Obviously the 80's are alive and well in this kitchen. I think I can see Daryl Hannah hiding in the corner.

This property boasts a view "to London." I cannot seem to find a skyline in this picture but I must say it is a wonderful view. Perhaps the view is meant to draw our attention away from the garish interior that does not reflect the traditional English craftsmanship. Money untempered by time can only create one thing: homes like this.

It is a pity to lose an architectural heritage that formed out of the Pax Britannica; let us look upon some homes that have not fallen to the new fads.
Whether rambling or perfectly proportioned, the homes of England belong to the land. They are part of their landscape and meld with it as one. If only these ancient traditions could be carried on today.

Wednesday, August 18, 2010

Sea Crest

Located in the Sea Crest neighborhood of the guard gated community Crystal Cove (which really means 'I drive a Hummer and a black Mercedes with black rims, black leather, and tinted windows') this tract home provides a breath of fresh air as it sets itself apart from its neighbors.
The "Versailles" pattern travertine, or should I say travertine in general is very 2005. Whenever I see it I think of the Real Housewives of Orange County - a little dry and very tired looking. What about some beautiful terra cotta as seen here? It's the same old terra cotta but in provincial patterns!

Let us note the glass fronted refrigerator; I would prefer arranging the food inside to having a wall of stainless steel any day of the week.

There is ONE reason I remember this house and it is because of it's flooring. The stark white walls allow you to enjoy the unique stain and because this house is on the wrong side of the street to enjoy a full ocean view, the flooring provides a nice distraction and bring your eye to the rear canyon view.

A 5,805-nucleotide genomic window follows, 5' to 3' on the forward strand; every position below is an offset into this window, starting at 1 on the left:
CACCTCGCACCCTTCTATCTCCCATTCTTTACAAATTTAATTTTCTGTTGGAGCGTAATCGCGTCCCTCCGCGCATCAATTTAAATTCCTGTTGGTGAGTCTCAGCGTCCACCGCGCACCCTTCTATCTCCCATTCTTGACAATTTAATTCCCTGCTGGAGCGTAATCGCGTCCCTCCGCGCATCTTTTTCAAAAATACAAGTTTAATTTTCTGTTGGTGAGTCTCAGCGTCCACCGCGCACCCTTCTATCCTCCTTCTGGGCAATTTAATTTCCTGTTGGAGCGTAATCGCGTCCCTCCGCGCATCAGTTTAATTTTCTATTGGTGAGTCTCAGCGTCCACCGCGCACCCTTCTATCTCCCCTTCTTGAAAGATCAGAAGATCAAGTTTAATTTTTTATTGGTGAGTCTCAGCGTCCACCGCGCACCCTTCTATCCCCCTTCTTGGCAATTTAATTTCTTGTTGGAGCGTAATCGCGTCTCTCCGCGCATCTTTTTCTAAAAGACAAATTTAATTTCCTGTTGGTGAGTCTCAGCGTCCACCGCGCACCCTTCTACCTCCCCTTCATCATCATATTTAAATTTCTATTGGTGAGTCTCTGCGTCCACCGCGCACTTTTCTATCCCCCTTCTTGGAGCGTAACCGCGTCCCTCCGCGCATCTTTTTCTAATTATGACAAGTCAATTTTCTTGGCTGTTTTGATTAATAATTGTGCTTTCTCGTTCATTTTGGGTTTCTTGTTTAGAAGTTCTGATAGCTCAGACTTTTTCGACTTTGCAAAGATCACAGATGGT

Another reason this house is special is because of it's massive second story terrace! This house is a perfect example of how proper massing is important. This house is vary large as it is approximately 5,517 square feet, but from the street it seems much more manageable. The plan is long, low, and lean - perfect for taking advantage of the cool coastal breezes.

Thursday, August 12, 2010

The Mullet House

They say that there is only a finite number of real stories in the world and new meets old is one of them. Traditional design elements bring a grounding effect to a home while many people want to follow the latest and greatest trend. In 2008, Hamptons Cottages and Gardens Magazine brought us their latest idea house in Sagaponack, New York.
This home was originally a 3,000 square foot farmhouse built 150 years ago. This home was very traditional, however in its 2008 facelift the traditional facade was given a modern addition. Can you say business in the front and party in the back?
I apologize for the poor quality of some of these pictures but HC&G does not seem to understand the phrase "share with others."
I'm a front porch kind of guy; it's just nice to be sociable out doors.
I seem to have played down my floor plan obsession on here, but rest assured that more are sure to come!

I can just imagine receiving people in this home and just throwing open all the doors of the great room and just having people trickle in and out as they please. This house will always be easily connected with the outdoors with the expanses of glass and sliding doors. Anyone up for a Hamptons road trip yet?